Challenges for the captive industry in 2016

There are three, at least, major threats/opportunities for captives as we enter a new year. These immediate three are 1) changing state regulations, 2) changing U.S. Federal regulations and 3) technology.

In order to fully understand the regulatory situation it is necessary to provide some background. Insurance companies, including captives, are regulated in the U.S. by the 50 individual states and five territories. They regulate insurance companies licensed to headquarter their businesses in their states/territories, and any and all insurers choosing to set up operations in their state, though that state may not be their state of full licensure. If licensed or admitted, forms and rates are approved by the regulators and taxes are lower than for non-admitted insurers, for which there is a separate tax.

The underlying law for this, versus Federal regulation, is the South Eastern Underwriters Association Supreme Court case of 1944. This ruling found that the Sherman Act gave regulatory authority to the individual states for insurance.

Each individual regulator, in his/her territory, reigns supreme, under the legislation and government of that territory. One cannot compel another to do things their way. Only their individual state legislators, by passing laws, can tell the insurance regulators what to do. And they must do only what they are told to do by their legislators.

The reality is, many insurance regulators are appointed by their friends in government, or elected on pro-personal lines issues, and don’t really know much about insurance or regulation. To do their jobs they must turn to others. The others to whom they turn, in addition to their own staff, are other regulators who may be seen to have some knowledge, and to the staff of their trade group, the National Association of Insurance Commissioners (NAIC).

There are trade-offs for using the knowledge of others. The other regulators will want to trade votes on issues important to them, in return for imparting knowledge to the asking party. Some of those issues are inimical to captives.

Staff may know nothing of captives. The NAIC staff, most of whom are very knowledgeable and competent, have their own agendas for giving help. These “returns” may also be inimical to captives, as NAIC is mostly opposed to captives. Why? Captives don’t pay them any money for taxes or data service.

In addition to the NAIC, there exists a group, the National Coalition for Insurance Legislation, (NCOIL). This group is comprised of state legislators, those who actually make the laws, who are focused on insurance. They don’t usually regard the NAIC highly, and often work counter to them. However, they are not as well staffed so don’t get much publicity or notoriety. But they do make the laws, not the NAIC. The NAIC develops and promotes model laws, written to support their views, often quite helpful, which each individual regulator must persuade its legislative bodies to pass. Some do, some don’t.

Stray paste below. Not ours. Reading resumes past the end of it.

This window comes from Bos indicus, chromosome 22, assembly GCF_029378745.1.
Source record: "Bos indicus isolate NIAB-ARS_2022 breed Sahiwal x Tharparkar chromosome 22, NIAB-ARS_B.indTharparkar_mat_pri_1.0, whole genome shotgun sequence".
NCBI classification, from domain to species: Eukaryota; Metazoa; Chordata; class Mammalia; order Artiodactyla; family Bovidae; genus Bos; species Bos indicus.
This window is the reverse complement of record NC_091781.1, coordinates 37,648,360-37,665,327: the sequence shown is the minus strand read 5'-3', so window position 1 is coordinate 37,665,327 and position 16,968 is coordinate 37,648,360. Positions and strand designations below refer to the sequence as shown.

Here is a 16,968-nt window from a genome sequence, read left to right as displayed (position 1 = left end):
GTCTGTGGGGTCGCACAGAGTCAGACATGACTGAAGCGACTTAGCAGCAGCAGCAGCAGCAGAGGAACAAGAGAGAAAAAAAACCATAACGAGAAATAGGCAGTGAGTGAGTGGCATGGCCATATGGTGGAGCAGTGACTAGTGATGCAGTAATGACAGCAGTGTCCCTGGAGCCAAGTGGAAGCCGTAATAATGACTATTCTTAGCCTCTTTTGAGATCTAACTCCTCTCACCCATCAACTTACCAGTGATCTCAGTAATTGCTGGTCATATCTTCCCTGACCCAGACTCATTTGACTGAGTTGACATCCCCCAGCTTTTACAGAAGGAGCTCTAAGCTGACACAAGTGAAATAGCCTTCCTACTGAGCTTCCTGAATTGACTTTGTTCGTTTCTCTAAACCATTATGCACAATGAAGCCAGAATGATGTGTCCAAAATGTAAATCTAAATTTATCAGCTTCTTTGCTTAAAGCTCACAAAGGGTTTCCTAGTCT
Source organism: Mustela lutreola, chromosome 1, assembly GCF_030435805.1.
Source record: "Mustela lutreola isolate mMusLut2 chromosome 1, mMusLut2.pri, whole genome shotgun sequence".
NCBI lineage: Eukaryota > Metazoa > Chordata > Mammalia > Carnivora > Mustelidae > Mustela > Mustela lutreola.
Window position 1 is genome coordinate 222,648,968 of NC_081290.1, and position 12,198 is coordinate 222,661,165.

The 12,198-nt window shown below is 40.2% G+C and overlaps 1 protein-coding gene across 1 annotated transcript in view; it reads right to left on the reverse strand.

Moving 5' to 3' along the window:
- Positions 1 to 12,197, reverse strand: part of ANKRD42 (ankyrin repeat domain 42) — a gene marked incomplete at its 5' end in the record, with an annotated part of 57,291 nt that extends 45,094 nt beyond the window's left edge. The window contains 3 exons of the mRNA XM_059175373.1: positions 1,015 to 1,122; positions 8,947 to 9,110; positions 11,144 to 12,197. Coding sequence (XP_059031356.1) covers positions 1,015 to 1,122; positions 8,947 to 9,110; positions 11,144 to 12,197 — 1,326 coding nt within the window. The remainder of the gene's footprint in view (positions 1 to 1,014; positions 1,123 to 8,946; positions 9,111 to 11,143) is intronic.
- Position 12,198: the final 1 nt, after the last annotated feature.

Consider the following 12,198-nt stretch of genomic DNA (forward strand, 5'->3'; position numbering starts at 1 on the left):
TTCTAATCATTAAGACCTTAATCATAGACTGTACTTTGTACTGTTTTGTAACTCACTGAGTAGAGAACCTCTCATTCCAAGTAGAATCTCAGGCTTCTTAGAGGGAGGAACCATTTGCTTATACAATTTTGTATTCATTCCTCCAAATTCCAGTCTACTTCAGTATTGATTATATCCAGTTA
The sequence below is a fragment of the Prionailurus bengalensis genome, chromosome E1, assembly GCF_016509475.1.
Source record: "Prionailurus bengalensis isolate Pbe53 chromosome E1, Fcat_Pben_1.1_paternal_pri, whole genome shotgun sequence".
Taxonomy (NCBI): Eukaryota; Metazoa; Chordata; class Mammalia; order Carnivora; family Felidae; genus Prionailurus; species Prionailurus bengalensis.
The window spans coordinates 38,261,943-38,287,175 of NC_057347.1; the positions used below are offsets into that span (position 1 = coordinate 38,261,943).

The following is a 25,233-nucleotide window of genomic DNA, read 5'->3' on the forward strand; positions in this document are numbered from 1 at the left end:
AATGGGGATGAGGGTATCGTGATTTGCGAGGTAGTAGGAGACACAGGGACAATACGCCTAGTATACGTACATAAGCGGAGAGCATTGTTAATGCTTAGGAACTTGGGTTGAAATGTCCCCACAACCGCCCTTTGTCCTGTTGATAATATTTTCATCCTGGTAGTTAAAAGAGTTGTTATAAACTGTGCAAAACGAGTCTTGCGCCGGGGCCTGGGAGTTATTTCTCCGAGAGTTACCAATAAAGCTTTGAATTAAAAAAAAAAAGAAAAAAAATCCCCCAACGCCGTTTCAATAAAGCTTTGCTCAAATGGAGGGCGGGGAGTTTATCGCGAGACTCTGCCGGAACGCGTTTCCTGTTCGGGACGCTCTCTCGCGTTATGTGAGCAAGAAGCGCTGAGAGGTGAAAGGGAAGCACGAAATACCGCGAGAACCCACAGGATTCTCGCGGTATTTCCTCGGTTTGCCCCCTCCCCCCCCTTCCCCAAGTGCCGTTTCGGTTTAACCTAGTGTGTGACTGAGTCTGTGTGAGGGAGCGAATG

So, the situation is one where a very competent staff at the NAIC is working with a few knowledgeable regulators to promote their individual agendas in the face of a Federal government which has its own agenda, and the Europeans and their agendas, neither of which give consideration to the NAIC. A battle by highly paid, knowledgeable people for their jobs, against less well paid, in the Federal government anyway, and not as knowledgeable people who have the bigger sticks.

Not good for the consumer. Why is this important to captives? The Federal Insurance Office Executive Director, a former NAIC member, has said openly that captives represent the best place for the regulators to stand their ground together. Why? There is no one of size and strength to speak for captives. There is no one in the Federal government who knows or cares about captives. So, have at it. Will NCOIL not intervene? Not likely. While they understand the issue they have no staff or time to take this on.

So, there is, at this time, very, very little Federal regulation in force. The issue began to boil when the European insurance groups decided that they would not/could not deal with 55 regulators. So, with whom could they transact?

The Feds have pushed their toes into the arena through the Department of the Treasury and the Federal Insurance Office, most notably. They have even signed agreements with some European regulatory groups, even though the Feds have no regulatory authority. They have made the conscious decision to ignore the NAIC.

This has caused the NAIC to invigorate themselves. The most common way to do so is to introduce more studies, committees and model laws. Again, captives are conveniently at the center of much of this activity.

Many successful captive domiciles have knowledgeable, active regulators who work hard within the NAIC to educate their peers and to advance captives while resisting anti-captive regulations. They need to be identified and supported.